It was quite stimulating to take part in a health economics forum and health market simulator that Humana and the Santa Fe Institute convened with representatives from insurance, medicine, hospitals, employers, consumer groups, and government. The goal of the conference was to initiate a conversation about national health care challenges and opportunities. We heard presentations on complex systems, behavioral economics, and building sustainable organizations. A big emphasis was placed on individual and organizational well-being. Among the keynote speakers was former U.S. Surgeon General Richard Carmona, MD.

GOVERNOR PERRY TOUTS THE POWER OF 2003 MEDICAL LIABILITY REFORMS

During his State of the State Address, Gov. Rick Perry recognized a special guest who symbolized the progress Texas has made since passage of our 2003 liability reforms. "Joining us today is Dr. Javier Cardenas, an OB-Gyn who returned to his hometown of McAllen to practice medicine thanks to tort reform,” the governor said. “He represents all those doctors who are able to practice medicine in our state without the ever-present threat of a frivolous lawsuit. Those doctors represent better access to care, a higher quality of life, and, more importantly, lives saved." Dr. Cardenas enjoyed the attention. "Very cool day for my wife, kids (and me)!" he wrote on his Facebook page. "Hope I helped put a friendly face on tort reform."

ABORTION-SONOGRAM BILL MOVES TO TEXAS SENATE

The Texas Senate State Affairs Committee passed Senate Bill 16 by Dan Patrick (R-Houston). As originally filed, the measure would require a physician to perform a sonogram before an abortion, explain the procedure as it is performed, and require the patient to view the image and hear the heartbeat. Committee amendments now would give the patient the option to refuse seeing and hearing the sonogram altogether. It also changed the amount of time between sonogram and abortion from 2 hours to 24 hours. TMA outlined our concerns with the proposal in a letter to the committee. Specifically, we believe the legislature’s role should not be to dictate how physicians and patients communicate with one another or what procedures and diagnostic tests must be performed on a given patient. The full Senate is expected to debate the bill this week.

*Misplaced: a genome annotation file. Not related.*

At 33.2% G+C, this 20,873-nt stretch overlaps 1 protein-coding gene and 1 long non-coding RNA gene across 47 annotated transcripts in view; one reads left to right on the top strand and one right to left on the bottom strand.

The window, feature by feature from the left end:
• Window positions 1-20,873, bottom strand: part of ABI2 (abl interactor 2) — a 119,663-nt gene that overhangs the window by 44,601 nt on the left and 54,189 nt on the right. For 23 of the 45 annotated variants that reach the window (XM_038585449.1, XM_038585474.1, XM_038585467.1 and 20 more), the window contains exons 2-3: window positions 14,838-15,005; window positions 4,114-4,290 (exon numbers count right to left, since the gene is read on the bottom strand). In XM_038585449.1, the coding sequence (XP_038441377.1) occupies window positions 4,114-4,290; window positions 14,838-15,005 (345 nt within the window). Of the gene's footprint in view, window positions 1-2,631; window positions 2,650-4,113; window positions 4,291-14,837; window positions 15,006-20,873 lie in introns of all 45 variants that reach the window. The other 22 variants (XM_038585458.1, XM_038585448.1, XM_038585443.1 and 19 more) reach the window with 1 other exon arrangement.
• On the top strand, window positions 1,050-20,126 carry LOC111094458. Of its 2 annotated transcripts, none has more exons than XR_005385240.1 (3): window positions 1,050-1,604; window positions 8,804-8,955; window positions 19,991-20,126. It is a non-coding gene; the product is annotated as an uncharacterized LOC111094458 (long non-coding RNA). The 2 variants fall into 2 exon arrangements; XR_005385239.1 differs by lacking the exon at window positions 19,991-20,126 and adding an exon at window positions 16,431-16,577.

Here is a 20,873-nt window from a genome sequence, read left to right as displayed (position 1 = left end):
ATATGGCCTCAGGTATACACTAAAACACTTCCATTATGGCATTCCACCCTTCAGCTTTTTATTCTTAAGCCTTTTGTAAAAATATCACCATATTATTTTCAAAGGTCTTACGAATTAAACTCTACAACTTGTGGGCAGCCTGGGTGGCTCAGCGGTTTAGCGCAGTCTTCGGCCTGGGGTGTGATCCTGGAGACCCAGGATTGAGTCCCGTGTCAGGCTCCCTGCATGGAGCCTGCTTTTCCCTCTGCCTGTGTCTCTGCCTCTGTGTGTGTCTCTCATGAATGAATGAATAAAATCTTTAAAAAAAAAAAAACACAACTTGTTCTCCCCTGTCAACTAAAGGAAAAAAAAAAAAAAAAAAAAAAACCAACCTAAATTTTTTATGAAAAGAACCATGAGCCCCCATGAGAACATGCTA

TMA SUES TEXAS BOARD OF CHIROPRACTIC EXAMINERS AGAIN

TMA filed suit in an Austin district court asking the judge to throw out a Texas Board of Chiropractic Examiners’ rule that allows certain licensed chiropractors to perform “Technological Instrumented Vestibular-Ocular-Nystagmus” testing. We contend this rule exceeds the lawful scope of the practice of chiropractic and unlawfully authorizes chiropractors to practice medicine.

Tuesday, February 8, 2011

NEITHER RAIN, NOR SNOW, NOR DARK OF NIGHT KEEP US AWAY FROM FIRST TUESDAYS

Although snow and ice kept many physicians from North and West Texas at home, more than 200 physicians, medical students, and TMA Alliance members participated in the first “white coat invasion” of the season. Check out the photos on TMA’s Facebook page. The budget crisis — especially for Medicaid and mental health — was the biggest topic of conversation. Scope of practice came up quite frequently in our talks with lawmakers, especially because the advanced practice nurses were swarming the capitol the day before we got there. Legislators of both parties told physicians how important it is to make their voices heard on all these issues. Register now for the March 1 First Tuesdays at the Capitol. And keep your calendar clear for April 5 and May 3.

SENATE FINANCE COMMITTEE STARTS BUDGET DEBATE WITH HEALTH CARE